17 December 2012

Visualized: Liverpool 1-3 Aston Villa

Previous Match Infographics: Manchester City (h), Arsenal (h), Manchester United (h), Norwich (a), Stoke (h), Reading (h), Everton (a), Newcastle (h), Chelsea (a), Wigan (h), Swansea (a), Tottenham (a), Southampton (h), West Ham (a)

As always, match data from Stats Zone and Squawka.



From the Spurs match infographic:
The short version is: statistics lie. Or, at least, some statistics lie. But we've long since learned that possession and passes don't necessarily translate into results.

Lesson learned again.

75.8% – in the second half – is the most possession Liverpool have had in a single half this season. 72.1% is the most Liverpool have had in a match, the only time Liverpool have been above 70% for the full 90 minutes.

146 are the fewest passes completed by a Liverpool opponent this season, and yet yesterday's result is Liverpool's largest home loss since getting beat by the same opposition and the same scoreline in August 2009.

Just to highlight the vast discrepancy in passing, only three Aston Villa players completed more passes than Jordan Henderson – a substitute who played for 30 minutes. Combined, Villa's three central defenders completed fewer passes than Henderson, just 14 in total.

All that passing and all that possession led to exactly one goal, a somewhat fortuitous strike via Gerrard's headed deflection, a goal tallied with the match already long out of reach.

Villa's 18 tackles weren't an especially impressive total; Arsenal, Everton, Reading, Southampton, Spurs, Swansea, and Wigan all made more against Liverpool. Similar goes for interceptions, as Villa made 14. What's notable was that almost all the interceptions and tackles came outside the penalty box, aptly demonstrating just how much trouble Liverpool had even getting into the danger area.

More importantly, what they did do well was block, clear, and head away attempted crosses. 12 of Liverpool's 29 shots were blocked (including five of Suarez's seven), Villa attempted 53 clearances and won 16 of the 26 aerial duels (Benteke with 10 of 17), and just four of Liverpool's 37 open play crosses found a teammate (five of the successful crosses came from seven corners).

As Herd, Clark, and Baker closely marked Shelvey/Cole, Suarez, and Sterling, Johnson and Downing were the quote-unquote free players, sometimes marked by Lichaj and Lowton but usually with a bit of space as Villa's five defenders dropped into a single deep line. Which is evident in the two's passing totals – the most in the Liverpool squad, and the first time Liverpool's top passer wasn't a central midfielder (either Allen, Gerrard or Lucas in 15 of the previous 16 matches) or a central defender (Agger against Tottenham). But neither made full use of the extra possession.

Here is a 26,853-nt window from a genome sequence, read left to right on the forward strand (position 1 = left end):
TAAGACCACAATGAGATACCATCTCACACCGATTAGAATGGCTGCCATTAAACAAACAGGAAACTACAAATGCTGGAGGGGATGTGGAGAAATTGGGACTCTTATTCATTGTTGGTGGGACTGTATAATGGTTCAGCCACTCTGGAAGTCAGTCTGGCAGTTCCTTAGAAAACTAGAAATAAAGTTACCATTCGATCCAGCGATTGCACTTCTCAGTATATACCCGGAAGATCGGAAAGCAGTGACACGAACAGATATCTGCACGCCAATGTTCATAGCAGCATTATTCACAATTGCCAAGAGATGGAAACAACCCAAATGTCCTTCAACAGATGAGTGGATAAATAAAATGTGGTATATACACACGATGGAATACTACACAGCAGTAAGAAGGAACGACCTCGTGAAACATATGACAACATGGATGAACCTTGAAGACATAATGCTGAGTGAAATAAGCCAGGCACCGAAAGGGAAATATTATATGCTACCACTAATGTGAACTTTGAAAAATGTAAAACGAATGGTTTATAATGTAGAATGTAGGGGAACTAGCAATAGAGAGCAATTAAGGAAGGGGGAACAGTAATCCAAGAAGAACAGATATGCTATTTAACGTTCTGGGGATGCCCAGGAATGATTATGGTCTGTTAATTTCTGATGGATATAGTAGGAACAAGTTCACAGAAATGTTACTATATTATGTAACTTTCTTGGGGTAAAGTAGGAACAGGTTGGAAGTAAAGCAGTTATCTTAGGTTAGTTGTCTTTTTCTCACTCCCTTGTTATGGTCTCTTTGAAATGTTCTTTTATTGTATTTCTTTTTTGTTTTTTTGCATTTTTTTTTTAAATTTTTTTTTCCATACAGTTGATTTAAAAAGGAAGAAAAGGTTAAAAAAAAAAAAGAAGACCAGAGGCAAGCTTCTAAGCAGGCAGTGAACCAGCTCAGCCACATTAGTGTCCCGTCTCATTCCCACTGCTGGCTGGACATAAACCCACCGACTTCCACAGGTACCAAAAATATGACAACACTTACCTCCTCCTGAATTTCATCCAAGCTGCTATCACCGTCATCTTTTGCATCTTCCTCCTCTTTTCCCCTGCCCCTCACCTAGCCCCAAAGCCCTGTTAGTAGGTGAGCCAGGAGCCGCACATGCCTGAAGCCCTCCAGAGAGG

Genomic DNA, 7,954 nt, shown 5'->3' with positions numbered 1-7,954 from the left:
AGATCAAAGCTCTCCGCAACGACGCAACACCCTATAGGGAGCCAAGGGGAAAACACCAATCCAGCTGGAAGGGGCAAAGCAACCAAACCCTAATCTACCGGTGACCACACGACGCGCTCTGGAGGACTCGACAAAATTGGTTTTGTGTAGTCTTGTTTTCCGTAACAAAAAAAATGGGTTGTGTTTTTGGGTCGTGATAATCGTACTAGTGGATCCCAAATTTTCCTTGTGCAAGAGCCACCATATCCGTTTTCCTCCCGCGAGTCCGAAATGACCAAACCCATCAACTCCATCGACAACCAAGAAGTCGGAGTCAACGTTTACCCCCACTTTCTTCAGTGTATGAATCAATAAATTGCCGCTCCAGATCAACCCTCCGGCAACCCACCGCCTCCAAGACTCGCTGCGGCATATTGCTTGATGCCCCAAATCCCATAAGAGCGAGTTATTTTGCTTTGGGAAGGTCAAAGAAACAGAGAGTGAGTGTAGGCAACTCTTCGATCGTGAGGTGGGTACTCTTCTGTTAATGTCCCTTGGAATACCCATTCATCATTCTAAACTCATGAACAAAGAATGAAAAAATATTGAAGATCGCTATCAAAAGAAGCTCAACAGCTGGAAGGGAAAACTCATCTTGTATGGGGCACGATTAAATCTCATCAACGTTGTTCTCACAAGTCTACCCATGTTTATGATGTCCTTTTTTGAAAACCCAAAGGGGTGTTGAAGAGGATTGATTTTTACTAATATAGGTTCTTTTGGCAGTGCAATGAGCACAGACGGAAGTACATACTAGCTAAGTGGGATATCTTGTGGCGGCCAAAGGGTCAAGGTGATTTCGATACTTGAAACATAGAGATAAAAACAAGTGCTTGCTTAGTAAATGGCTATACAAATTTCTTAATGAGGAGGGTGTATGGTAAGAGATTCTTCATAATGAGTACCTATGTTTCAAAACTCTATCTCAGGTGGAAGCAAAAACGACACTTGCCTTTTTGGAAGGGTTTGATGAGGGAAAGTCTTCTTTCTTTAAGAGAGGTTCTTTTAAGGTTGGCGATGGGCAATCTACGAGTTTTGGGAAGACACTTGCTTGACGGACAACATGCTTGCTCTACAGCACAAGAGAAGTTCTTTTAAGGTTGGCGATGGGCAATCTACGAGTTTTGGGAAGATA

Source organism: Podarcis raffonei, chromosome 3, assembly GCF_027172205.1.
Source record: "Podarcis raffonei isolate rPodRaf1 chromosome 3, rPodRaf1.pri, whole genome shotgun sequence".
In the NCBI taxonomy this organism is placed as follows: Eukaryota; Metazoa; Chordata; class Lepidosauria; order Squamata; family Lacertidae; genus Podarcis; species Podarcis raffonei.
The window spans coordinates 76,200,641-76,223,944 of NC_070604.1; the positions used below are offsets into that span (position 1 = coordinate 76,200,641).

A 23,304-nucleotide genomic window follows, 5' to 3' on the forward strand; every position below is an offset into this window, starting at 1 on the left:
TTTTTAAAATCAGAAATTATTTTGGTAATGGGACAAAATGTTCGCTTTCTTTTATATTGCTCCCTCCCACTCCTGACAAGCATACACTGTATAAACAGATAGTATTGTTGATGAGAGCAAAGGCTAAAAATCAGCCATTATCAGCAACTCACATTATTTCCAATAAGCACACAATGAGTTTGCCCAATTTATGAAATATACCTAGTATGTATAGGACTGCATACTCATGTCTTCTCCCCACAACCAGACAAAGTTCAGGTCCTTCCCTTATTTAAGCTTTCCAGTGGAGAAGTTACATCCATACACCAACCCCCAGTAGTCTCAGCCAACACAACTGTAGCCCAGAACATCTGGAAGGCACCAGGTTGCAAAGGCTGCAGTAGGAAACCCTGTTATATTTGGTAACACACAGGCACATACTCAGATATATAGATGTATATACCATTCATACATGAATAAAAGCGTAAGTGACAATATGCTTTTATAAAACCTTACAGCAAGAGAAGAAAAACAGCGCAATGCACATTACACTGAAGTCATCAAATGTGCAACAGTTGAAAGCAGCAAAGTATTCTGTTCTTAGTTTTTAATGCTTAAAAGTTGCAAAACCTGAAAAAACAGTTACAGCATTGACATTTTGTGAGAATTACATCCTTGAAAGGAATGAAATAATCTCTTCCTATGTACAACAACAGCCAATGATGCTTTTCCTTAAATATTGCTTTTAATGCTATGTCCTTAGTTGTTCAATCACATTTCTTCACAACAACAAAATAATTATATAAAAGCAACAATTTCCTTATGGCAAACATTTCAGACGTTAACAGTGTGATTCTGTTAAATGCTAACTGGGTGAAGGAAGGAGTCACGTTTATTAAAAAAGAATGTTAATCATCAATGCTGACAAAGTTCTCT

One of Johnson's four shots led to Gerrard's redirected goal, one of Downing's shots stung Guzan's palms, but otherwise, both players' attacking stats left much to be desired. Johnson's three other shots were off-target, as was Downing's one other. Johnson created two chances: a low cross to Suarez in the 59th minute (shot blocked by two defenders) and a backheel to Suarez in the 84th (again, shot blocked). Downing created one chance: a low cross to Agger in the 82nd minute (who shanked the shot wildly). All three of those created chances came after Liverpool were already down by three. Downing's ten other open play crosses failed to find their target, as did Johnson's five. Both Johnson and Downing completed 84% of their passes in total, but just 71% and 78% respectively in the final third. One of Johnson's seven passes into the box found its target; two of Downing's four did, but neither led to a Liverpool chance.

This isn't to excoriate those two players while giving the other 11 a pass – Suarez, Sterling, Gerrard, Allen, Lucas, and Shelvey were all below their usual standards, especially in the final third – but Johnson and Downing were the players with the most space against Villa's well-marshaled formation. And did little with it.

Liverpool created 17 chances in total (but just three before Villa were two up). None were clear-cut chances. 204 final third passes, 37 open play crosses, seven corners, 29 shots, and zero clear-cut chances. Which speaks to both Villa's excellent defending and Liverpool's utter impotence in attack. Meanwhile, two of Villa's ten created chances were clear cut, and Villa scored both of them. That's the match. End of interview.

Aston Villa presented a lot of the same problems that West Ham did last week. Benteke was outstanding in the air, with the ball at his feet, and in front of goal, miles superior to Carlton Cole, who tormented Liverpool's defense during stretches last weekend. All three of his shots were on target, he provided the assist for the other goal, he won 59% of his aerial duels against one of the league's center-back pairings, etc. etc. With good reason WhoScored named him one of the five players to receive 10 out of 10 in their match performance rating so far this season. And with direct, counter-attacking football, Villa utilized his talents perfectly. Benteke and Weimann were two of Villa's top three passers; Guzan to Benteke was Villa's most frequent pass combination, completing 10 more passes than the second-most frequent: Benteke to Weimann. Incidentally, Liverpool's were Agger to Downing and Downing to Sterling, by some distance.

Unlike against West Ham, Liverpool couldn't rally after conceding against the run of play – this time conceding more through mistakes against a talented striker rather than bad luck – and were let down by wastefulness in the final third as Villa defended with more bodies and more competence than last week's opponent. Combined, it's a recipe for disaster, no matter how much possession you have or how many passes you string together.

1 comment:

Gerrard said...

horrible game for liverpool